Recently, New York Times reporter Andy Newman spent a few days riding his bike as a deliverer for popular home delivery app DoorDash, which picks up food from any to-go restaurant to bring to your door. Crunching the numbers after his short stint, he noticed something about his payouts. DoorDash wasn’t playing nice with customers’ tips.

From its launch in 2013, DoorDash has used a pay model that has used tips to supplement what they call “base pay,” typically only $1 per delivery. No one is delivering food for a dollar, so the company promises a “guaranteed minimum” on each delivery which is calculated by an algorithm to encourage prompt service. These days, the guaranteed minimum is $6.85.

For Newman’s first order, the recipient tipped $3 via the DoorDash app, but he still only received DoorDash’s minimum payout of $6.85. If the recipient had tipped zero, the company still would have paid him $6.85. What that means is that DoorDash only paid $3.85 to Newman. She was saving DoorDash $3, not adding to Newman’s earnings.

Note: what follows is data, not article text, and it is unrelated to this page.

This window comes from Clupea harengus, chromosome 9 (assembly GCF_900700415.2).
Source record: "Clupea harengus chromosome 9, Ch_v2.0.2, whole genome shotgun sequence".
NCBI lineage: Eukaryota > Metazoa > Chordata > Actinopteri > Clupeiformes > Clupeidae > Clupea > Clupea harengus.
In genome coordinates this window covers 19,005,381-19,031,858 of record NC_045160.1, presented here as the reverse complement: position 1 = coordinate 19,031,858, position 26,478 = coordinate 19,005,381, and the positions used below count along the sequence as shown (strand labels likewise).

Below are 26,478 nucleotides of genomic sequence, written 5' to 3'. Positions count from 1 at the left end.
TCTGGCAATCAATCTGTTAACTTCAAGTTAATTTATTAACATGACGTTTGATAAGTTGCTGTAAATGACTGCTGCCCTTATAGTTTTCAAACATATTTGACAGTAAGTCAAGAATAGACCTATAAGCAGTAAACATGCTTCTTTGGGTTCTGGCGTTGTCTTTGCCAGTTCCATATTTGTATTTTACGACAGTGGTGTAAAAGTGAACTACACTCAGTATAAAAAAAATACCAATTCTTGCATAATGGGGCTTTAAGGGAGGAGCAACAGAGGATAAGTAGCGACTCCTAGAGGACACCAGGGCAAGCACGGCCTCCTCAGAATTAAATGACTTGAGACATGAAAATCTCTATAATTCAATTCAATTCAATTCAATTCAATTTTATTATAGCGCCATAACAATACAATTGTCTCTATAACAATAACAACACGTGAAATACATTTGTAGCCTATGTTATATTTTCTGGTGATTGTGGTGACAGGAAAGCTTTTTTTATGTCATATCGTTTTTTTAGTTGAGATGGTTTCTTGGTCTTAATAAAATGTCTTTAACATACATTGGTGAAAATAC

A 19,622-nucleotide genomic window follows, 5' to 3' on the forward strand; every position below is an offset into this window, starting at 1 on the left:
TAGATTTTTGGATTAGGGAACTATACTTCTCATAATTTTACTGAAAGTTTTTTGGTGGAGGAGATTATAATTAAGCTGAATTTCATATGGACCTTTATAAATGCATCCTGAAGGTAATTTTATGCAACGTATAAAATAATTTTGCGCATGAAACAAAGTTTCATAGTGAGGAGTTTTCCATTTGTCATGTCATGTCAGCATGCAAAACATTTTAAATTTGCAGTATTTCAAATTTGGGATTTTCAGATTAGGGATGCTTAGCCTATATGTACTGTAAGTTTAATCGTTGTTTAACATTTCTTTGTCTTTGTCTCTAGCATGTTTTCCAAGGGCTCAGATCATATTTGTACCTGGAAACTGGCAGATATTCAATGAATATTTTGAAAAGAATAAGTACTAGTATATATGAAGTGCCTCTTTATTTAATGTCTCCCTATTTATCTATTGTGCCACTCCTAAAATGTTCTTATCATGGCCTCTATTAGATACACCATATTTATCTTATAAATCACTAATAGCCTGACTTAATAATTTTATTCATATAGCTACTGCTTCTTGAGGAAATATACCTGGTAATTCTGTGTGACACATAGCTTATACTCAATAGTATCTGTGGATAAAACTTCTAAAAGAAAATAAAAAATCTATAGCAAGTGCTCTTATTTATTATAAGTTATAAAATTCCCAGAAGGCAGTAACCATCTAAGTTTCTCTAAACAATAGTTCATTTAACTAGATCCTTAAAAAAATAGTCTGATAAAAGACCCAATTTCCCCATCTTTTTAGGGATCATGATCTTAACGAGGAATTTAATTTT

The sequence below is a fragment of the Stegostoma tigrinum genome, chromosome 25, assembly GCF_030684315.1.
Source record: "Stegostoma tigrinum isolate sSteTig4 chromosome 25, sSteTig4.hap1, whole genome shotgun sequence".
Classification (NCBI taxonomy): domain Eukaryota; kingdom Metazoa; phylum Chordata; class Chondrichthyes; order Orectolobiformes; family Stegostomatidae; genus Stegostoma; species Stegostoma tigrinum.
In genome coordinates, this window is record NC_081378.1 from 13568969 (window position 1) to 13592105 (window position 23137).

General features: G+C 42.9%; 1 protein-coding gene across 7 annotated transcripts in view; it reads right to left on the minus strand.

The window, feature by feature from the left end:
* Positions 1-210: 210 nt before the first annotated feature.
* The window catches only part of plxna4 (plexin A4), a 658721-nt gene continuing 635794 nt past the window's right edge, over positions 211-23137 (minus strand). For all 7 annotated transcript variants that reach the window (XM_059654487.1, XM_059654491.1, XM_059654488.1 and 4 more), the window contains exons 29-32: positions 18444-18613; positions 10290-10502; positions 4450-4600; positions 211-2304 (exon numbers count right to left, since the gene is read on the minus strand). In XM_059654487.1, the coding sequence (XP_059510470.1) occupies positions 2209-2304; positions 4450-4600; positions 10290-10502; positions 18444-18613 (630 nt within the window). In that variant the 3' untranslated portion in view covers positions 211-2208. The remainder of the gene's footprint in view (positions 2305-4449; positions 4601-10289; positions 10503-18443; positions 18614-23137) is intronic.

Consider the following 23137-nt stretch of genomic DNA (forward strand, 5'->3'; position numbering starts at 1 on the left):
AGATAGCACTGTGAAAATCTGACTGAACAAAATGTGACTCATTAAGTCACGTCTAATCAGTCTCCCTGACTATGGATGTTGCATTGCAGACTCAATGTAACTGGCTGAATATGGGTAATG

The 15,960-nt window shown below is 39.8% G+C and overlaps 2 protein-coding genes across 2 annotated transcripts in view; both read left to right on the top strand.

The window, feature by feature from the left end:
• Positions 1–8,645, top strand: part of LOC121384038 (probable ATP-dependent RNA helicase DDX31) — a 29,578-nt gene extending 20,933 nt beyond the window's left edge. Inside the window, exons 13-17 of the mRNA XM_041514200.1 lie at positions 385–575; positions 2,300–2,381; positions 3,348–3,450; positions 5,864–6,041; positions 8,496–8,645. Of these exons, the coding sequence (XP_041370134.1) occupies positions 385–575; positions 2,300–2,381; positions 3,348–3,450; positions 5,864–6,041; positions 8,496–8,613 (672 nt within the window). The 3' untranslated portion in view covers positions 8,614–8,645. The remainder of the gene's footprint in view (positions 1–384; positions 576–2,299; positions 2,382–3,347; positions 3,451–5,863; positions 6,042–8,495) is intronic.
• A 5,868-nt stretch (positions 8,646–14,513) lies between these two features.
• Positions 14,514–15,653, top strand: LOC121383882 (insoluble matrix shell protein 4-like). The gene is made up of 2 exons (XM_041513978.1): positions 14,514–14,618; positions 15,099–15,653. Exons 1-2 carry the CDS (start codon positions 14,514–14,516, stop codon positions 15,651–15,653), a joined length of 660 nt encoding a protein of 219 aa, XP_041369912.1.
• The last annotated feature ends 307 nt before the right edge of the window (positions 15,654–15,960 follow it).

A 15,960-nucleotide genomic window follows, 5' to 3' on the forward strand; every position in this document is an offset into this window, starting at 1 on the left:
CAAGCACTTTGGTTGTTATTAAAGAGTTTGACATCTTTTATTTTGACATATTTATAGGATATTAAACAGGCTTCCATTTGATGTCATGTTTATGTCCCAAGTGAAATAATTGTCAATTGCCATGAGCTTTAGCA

This was not clear at all, and even now it’s only shown in fine print on the app’s website.

CEO Tony Xu defends this pay model, saying that it puts a priority on “consistency of earnings.”

But after Newman’s article brought viral attention to the practice, deliverers and customers alike have expressed outrage about the practice, calling it deceptive. While DoorDash explains the process on its website, no such explanation is forthcoming on the app with which most users interact.

In the wake of this outrage, DoorDash has declared that it will cease the practice.

“Going forward,” said Xu on Twitter on July 23, DoorDash “will ensure that Dashers’ earnings will increase by the exact amount a customer tips on every order.”

The change has not yet been implemented, nor have more specifics been released. Skeptics assume that DoorDash will abandon their guaranteed earning promises in lieu of tricking customers into paying them.

For some, even if DoorDash does the right thing going forward, it’s already too late.

“So are you going to return all the tips you stole from poor delivery drivers over the past year?” asked Vanity Fair writer Nick Bilton on Twitter. Xu has yet to respond.

Photo by David Tonelson /